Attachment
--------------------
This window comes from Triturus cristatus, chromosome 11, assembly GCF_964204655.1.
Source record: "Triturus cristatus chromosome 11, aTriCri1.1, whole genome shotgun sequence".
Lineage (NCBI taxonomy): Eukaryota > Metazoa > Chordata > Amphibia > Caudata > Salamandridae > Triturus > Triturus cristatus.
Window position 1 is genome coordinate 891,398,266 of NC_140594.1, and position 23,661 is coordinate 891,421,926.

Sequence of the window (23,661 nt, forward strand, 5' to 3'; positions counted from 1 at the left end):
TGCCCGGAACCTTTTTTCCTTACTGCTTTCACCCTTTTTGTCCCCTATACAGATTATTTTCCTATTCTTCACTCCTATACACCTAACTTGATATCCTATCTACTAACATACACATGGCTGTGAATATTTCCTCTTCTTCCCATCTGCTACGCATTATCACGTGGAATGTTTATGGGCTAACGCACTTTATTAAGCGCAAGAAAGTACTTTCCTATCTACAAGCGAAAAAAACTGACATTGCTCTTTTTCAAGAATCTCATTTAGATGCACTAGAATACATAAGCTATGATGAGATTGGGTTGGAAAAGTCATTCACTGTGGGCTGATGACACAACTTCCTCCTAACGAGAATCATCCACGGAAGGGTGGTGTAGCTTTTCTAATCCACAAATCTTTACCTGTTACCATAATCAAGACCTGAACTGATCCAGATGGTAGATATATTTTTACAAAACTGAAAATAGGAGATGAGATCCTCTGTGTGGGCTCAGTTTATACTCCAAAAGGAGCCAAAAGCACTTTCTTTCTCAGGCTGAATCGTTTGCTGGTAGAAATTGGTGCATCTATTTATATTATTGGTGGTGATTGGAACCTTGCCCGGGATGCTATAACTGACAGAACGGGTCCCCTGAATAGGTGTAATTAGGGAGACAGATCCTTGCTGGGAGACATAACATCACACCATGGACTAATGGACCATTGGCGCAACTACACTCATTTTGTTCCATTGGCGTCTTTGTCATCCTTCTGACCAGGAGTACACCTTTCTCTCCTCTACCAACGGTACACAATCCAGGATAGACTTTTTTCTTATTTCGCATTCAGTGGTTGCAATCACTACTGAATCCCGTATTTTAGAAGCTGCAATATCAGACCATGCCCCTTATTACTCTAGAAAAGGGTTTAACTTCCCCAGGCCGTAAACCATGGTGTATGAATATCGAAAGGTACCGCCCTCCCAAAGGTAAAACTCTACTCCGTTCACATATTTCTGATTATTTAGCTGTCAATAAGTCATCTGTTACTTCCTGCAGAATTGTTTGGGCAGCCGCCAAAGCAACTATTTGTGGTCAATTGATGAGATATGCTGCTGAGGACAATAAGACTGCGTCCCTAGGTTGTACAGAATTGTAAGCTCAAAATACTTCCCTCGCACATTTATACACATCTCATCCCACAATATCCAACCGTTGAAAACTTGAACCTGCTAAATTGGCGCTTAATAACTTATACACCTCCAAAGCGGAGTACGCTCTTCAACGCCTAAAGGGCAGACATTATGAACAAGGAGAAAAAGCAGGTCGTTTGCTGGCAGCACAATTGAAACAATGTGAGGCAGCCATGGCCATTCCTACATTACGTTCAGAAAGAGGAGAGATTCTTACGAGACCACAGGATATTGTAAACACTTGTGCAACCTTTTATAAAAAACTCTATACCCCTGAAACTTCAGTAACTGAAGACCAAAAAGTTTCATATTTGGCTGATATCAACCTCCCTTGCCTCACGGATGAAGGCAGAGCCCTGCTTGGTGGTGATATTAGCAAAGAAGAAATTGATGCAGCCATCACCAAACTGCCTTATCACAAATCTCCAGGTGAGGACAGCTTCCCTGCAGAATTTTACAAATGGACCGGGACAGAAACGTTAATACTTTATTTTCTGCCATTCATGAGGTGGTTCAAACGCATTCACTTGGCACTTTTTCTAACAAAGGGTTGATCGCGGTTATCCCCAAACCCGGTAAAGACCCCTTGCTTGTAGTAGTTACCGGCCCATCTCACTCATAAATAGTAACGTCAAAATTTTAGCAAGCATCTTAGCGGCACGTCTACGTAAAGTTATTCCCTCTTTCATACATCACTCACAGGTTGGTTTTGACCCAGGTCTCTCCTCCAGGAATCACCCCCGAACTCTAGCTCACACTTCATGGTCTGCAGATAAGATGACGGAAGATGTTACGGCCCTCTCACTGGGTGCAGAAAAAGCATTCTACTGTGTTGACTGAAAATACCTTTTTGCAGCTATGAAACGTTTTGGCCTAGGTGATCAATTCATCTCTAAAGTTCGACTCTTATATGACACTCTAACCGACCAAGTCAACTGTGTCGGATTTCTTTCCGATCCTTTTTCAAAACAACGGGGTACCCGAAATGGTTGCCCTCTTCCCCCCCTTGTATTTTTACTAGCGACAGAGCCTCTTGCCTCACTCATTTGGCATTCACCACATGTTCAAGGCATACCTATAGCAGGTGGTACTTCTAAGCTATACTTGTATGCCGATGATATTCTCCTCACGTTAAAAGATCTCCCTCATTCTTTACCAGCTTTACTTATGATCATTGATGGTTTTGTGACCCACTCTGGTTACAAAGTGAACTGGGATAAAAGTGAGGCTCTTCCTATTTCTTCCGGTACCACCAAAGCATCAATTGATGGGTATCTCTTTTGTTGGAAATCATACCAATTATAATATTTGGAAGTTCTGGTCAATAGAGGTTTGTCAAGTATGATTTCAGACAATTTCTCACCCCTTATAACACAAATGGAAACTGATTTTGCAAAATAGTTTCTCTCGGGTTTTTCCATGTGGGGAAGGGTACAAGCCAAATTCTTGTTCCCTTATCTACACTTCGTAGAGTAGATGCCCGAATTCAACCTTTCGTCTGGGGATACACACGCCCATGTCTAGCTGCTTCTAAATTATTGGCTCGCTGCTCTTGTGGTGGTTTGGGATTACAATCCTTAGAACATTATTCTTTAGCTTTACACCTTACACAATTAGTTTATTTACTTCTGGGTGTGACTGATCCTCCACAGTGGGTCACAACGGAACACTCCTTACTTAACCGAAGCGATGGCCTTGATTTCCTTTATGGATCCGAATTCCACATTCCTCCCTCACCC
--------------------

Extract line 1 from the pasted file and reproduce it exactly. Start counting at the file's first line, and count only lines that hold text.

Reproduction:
This window comes from Triturus cristatus, chromosome 11, assembly GCF_964204655.1.